I have just unpacked my loot from the Exchange.  On my bed sits a USB-powered, flexiplastic-bladed fan from Dubai e-government, pens from the Dubai International Finance Centre, which has its own legal system to serve the needs of its resident businesses, and a (feels like) twenty-pound, wooden book from the Crown Prince of Abu Dhabi, covered in glorious photos and vaguely creepy-sounding quotations from Sheikh Zayed.   As I look  at this cargo, spanning our ten days in the Emirates, I have to wonder,  what the hell just happened?

Geologic bloody good fortune.   To me it’s an open question whether the Emirate’s oil reserves, which ultimately make it everything it now is, are really a blessing or a curse.  Regardless, it’s clear that oil has catapulted a nation that prior to 1962 had little in the way of anything into arguably the most dynamic place in the entire Middle East-North African region.   It’s hard not to be somewhat impressed: the Emirates has ambitions of a scale increasingly rare elsewhere, and, even more rare, the money to maybe pull it off.  Less obviously, the Emirates provides capital, relative tolerance and resources to entrepreneurial classes from South Asia and throughout the Middle East-North African region, raising the fortunes of many a merchant family.

But against those positives stand huge negatives, and above all some great unanswered questions.  The negatives include harsh treatment of foreign laborers, the status of women, the immunity of the ruling classes (see last week’s torture allegations), and the hugely unsustainable lifestyle lived by most Emiratis, which apart from producing one of the world’s highest per-capita carbon footprints also includes free housing and utilities, luxuries that would be impossible to sustain were it not for the country’s reserves of black gold.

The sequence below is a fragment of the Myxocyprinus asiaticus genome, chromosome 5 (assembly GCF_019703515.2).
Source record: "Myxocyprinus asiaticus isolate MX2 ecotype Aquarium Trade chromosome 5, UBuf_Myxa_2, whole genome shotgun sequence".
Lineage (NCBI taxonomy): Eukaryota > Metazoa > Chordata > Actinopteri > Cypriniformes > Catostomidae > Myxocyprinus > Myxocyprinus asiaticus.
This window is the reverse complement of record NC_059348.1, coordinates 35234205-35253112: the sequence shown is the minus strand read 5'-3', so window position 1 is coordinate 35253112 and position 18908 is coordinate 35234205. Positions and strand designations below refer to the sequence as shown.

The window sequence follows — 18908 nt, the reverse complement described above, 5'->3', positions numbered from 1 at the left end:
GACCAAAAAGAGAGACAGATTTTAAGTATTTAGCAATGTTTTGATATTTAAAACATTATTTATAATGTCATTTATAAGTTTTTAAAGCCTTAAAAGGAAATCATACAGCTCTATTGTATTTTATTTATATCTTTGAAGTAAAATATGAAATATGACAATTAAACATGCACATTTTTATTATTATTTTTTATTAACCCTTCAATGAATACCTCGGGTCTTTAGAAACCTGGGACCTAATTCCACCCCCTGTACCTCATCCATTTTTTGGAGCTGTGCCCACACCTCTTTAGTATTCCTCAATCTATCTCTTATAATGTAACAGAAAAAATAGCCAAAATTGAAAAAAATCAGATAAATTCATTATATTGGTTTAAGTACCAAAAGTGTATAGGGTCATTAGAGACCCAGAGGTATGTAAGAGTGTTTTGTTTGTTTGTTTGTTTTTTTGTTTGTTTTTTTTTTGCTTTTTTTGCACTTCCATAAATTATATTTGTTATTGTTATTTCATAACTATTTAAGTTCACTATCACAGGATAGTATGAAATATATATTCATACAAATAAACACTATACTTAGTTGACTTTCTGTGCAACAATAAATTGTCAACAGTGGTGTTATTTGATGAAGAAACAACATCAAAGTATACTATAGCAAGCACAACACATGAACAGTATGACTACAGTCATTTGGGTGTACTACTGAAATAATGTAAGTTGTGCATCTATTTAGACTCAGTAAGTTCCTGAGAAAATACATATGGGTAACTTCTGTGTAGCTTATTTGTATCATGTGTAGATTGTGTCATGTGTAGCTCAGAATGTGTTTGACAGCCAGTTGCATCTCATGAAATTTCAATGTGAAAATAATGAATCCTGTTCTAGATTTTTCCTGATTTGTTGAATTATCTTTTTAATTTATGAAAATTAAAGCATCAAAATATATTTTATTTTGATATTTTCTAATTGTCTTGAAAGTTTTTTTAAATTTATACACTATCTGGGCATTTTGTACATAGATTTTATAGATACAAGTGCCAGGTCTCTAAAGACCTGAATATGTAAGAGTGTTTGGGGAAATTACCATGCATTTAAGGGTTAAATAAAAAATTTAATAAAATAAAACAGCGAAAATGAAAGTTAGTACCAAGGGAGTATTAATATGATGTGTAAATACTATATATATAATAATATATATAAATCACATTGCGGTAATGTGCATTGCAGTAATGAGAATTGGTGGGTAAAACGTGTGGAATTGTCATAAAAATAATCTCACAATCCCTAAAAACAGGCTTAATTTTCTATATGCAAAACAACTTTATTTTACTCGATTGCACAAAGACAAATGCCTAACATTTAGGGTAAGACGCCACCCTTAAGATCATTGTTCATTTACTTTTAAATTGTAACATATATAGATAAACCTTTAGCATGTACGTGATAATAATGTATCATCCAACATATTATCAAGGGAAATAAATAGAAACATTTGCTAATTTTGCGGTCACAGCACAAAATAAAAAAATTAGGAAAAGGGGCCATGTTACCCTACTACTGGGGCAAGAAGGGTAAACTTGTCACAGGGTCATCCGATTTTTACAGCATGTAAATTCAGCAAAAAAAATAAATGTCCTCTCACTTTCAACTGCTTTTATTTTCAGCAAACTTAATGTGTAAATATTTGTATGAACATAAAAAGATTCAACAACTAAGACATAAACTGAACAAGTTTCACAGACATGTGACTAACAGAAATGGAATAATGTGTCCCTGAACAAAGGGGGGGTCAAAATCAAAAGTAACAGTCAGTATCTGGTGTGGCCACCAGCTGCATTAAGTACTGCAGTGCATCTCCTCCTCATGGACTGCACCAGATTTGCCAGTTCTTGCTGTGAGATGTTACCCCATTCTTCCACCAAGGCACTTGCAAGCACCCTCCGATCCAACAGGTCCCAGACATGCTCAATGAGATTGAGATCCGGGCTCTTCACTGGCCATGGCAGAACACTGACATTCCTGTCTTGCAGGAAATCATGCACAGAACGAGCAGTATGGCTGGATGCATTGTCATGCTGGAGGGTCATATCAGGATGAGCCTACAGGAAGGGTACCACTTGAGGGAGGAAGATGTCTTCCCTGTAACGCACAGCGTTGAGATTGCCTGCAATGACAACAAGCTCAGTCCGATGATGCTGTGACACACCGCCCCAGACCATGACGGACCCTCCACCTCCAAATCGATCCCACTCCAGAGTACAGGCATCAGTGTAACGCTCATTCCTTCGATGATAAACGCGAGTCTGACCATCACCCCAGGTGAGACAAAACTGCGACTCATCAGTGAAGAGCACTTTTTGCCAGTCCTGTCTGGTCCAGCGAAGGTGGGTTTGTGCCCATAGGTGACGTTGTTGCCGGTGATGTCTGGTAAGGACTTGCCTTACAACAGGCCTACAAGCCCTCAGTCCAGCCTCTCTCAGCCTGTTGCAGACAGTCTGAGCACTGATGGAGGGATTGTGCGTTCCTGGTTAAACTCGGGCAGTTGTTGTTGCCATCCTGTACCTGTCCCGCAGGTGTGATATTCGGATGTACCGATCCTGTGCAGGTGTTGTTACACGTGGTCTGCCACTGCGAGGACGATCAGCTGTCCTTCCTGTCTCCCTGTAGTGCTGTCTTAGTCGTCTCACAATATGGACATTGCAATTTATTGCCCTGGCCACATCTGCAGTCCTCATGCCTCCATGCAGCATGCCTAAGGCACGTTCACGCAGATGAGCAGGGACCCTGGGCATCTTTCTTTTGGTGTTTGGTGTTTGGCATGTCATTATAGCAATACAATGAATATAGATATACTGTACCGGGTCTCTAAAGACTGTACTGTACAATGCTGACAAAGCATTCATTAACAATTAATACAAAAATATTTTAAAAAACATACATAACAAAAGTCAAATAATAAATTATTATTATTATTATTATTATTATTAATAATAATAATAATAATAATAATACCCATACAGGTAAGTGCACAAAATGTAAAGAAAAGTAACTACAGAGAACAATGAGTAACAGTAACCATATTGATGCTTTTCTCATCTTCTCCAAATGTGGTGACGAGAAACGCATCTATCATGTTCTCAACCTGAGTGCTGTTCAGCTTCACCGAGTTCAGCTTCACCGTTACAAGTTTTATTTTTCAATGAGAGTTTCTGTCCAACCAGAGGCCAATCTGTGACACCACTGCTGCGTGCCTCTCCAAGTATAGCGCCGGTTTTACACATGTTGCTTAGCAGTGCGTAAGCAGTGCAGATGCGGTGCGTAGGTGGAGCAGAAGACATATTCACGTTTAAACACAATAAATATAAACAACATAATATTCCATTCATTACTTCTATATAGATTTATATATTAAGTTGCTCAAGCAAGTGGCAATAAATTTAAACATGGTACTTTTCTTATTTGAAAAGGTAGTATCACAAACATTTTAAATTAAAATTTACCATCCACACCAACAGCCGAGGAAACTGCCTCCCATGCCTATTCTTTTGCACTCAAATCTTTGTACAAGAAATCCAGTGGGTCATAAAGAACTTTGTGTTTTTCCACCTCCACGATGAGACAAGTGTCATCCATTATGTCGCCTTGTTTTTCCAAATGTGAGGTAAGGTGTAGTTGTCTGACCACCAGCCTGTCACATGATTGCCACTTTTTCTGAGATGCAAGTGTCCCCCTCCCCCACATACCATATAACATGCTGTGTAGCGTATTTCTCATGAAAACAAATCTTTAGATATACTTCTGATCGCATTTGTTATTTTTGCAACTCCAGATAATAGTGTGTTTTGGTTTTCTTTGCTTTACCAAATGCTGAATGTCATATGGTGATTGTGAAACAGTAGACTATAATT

But these challenges seem to me less important than some fundamental questions about the UAE’s approach to nationhood.  Can you sustain what’s basically a tribal system of government and patronage in a global economy?  Can you hope to become a knowledge economy (as the government says it does) while refusing to grant citizenship, or the rights thereof, to the expatriates who must build it?  Finally, can the UAE really create a post-oil future out of the desert wastelands?  So far, oil bankrolls everything else.

My bet in answering these questions is no.  Most things about the UAE seemed to me to have a mirage-like quality, and I think there’s much about the place that’s illusory.